Mother Teresa wrote this:
You, in the West, have the spirituality poorest of the poor much more than you have the physically poor. Often among the rich are very spiritually poor people. I find it easy to give a plate of rice to a hungry person, to furnish a bed to a person who has no bed, but to console or to remove the bitterness, anger and loneliness that comes from being spiritually deprived, that takes a long time.
I think that this is true and deep. Being spiritually deprived leads to anger, bitterness, and loneliness. And changing that reality doesn’t happen through a tract, it doesn’t happen through one conversation, it doesn’t happen through one big event. Changing that reality takes time, commitment, conversation, and, most of all, Jesus Christ.
I’ve often said that we here are much more interested in people becoming disciples of Jesus, rather than just making decisions about Jesus. Making disciples takes a while. It means addressing people’s spiritual deprivation, their hurt, anger, bitterness, and loneliness. It means being Jesus to them over the long haul. Not just a few weeks, but months, and years.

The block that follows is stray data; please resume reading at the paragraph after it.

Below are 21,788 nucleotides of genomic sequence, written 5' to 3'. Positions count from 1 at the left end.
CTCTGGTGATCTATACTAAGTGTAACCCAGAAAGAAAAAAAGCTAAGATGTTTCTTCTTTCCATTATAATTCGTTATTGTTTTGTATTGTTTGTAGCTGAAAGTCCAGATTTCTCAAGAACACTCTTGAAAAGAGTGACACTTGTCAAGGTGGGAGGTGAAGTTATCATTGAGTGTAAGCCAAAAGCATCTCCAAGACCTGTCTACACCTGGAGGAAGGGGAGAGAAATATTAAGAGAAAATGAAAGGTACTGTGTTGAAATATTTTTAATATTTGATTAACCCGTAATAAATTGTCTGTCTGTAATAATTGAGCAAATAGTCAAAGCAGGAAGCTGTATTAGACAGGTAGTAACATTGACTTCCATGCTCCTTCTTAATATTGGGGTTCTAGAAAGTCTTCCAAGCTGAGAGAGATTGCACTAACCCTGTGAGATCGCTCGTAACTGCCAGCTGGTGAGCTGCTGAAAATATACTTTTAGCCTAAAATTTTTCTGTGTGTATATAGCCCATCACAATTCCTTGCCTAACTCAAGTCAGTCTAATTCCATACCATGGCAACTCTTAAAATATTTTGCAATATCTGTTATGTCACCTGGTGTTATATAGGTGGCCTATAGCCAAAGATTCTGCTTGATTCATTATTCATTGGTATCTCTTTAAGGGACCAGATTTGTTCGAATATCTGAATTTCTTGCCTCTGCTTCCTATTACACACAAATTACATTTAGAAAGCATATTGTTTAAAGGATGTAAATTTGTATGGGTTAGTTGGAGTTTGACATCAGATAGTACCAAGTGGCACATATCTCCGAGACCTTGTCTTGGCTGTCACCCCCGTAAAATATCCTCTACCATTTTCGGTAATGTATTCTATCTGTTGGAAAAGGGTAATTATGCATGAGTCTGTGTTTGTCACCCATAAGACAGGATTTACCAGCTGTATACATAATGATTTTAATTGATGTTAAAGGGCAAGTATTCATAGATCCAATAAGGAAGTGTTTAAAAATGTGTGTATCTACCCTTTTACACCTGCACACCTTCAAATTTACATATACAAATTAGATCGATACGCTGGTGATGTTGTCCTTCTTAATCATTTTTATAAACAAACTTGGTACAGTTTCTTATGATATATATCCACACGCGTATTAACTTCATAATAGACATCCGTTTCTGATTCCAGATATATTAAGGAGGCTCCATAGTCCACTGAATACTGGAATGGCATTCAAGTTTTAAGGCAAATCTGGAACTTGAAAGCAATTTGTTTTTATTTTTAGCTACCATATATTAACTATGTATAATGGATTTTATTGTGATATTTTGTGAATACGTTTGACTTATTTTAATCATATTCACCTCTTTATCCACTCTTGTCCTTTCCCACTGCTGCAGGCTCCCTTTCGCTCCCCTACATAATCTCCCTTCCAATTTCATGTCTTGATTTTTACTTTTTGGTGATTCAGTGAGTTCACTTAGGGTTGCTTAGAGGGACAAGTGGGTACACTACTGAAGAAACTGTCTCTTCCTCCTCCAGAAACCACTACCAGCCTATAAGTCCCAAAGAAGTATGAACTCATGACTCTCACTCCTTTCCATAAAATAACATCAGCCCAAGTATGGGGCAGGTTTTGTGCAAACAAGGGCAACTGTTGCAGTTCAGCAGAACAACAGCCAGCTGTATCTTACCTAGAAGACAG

So here is my question for you: who are you committing to long-term?
It’s not just about giving someone a plate of rice. It’s about giving a plate of rice each week, sitting down for conversation, for connection and for a shared commitment. So that’s my question, who are you committing to be there with, watching, hoping, and expecting Jesus to become real in their life.
Because remember we’re here to make disciples, not just help people make decisions…
2 thoughts on “Disciple Making Rather than Decision Making”
Wow! So good! So true! (Choking up in tears right now…) Thank you for another great challenge/encouragement to focus on what is important.
Thanks Trudy for the encouragement. It is a challenge to make disciples; I just think it so worth it!